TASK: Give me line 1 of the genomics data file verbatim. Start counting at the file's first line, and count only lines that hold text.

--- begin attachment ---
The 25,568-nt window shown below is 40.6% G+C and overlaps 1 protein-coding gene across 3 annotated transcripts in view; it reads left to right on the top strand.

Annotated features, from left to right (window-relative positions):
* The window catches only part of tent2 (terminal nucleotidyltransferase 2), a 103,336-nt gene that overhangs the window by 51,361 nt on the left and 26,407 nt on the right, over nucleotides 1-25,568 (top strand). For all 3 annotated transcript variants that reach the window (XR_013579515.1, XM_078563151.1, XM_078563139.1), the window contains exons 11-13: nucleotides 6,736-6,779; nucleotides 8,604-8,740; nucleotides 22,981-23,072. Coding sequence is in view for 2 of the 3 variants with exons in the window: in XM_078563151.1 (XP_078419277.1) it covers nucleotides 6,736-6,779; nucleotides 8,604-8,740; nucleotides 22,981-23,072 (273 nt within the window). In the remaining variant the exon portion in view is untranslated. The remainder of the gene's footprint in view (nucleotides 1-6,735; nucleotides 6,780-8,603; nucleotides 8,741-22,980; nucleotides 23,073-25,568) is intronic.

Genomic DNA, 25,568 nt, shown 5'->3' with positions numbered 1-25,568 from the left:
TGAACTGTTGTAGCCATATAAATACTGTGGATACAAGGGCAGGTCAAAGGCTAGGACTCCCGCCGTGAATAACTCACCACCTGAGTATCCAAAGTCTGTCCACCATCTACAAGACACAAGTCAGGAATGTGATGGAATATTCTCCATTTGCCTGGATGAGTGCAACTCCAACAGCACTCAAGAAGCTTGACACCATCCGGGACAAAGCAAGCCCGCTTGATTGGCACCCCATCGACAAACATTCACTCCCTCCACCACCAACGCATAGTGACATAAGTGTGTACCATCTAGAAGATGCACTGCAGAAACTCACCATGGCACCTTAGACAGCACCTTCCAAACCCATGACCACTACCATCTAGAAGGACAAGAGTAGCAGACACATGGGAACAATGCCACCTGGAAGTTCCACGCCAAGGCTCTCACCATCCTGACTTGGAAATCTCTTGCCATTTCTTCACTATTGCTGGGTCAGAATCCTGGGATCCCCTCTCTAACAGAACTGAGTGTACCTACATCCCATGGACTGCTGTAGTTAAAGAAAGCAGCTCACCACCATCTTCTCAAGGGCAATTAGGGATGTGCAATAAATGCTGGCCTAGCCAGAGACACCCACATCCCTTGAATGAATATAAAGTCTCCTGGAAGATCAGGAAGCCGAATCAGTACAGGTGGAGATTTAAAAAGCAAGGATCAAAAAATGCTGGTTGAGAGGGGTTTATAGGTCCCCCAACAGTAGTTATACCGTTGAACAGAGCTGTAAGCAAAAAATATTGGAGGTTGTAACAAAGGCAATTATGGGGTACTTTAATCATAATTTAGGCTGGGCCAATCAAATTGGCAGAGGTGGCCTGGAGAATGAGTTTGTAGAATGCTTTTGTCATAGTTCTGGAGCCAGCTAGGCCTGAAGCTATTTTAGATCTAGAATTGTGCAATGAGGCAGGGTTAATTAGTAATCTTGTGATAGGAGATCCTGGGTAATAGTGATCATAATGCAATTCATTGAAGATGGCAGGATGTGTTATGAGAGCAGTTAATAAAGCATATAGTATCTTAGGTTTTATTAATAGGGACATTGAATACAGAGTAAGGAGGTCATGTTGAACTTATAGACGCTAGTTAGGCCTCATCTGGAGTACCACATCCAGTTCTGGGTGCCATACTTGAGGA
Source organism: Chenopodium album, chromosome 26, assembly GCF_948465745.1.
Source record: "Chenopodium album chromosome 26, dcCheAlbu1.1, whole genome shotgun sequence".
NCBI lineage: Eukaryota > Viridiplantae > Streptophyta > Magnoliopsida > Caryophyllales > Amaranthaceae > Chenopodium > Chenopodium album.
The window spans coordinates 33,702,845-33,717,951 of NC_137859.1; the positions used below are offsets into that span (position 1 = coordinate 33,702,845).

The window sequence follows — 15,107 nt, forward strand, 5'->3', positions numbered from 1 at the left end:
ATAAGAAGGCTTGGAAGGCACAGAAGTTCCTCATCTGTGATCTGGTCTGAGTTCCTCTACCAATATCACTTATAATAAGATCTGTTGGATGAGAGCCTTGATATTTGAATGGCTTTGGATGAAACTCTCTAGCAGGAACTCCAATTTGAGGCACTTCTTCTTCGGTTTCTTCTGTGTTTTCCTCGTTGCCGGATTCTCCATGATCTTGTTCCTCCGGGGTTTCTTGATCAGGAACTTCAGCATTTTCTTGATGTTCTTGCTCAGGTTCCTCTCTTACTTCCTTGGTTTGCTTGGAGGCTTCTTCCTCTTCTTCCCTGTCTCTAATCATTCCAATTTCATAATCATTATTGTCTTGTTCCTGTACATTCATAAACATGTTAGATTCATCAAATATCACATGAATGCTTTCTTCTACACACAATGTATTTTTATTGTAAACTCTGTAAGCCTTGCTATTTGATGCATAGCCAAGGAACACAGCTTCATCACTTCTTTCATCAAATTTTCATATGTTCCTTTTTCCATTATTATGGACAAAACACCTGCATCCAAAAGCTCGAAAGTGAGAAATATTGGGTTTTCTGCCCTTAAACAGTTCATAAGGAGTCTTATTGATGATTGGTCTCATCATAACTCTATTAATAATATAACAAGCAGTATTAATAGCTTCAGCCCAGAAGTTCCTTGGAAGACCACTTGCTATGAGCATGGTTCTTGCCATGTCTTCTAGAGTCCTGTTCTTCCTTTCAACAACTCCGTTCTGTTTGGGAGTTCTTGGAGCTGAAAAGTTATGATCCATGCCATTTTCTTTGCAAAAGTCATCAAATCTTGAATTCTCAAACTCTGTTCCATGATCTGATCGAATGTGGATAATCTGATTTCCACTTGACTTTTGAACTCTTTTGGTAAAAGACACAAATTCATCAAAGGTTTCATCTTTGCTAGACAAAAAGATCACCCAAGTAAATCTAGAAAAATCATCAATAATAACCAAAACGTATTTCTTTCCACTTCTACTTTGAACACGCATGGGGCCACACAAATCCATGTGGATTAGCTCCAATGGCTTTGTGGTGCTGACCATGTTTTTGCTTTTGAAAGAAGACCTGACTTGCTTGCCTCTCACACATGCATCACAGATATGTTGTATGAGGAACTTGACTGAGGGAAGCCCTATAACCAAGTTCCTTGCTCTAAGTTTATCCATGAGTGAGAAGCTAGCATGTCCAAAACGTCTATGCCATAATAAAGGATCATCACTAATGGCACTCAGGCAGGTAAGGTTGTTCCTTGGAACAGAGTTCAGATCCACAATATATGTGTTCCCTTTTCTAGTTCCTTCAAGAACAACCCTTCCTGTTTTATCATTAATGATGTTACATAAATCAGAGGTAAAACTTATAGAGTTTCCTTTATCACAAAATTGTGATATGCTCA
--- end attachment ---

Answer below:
The 25,568-nt window shown below is 40.6% G+C and overlaps 1 protein-coding gene across 3 annotated transcripts in view; it reads left to right on the top strand.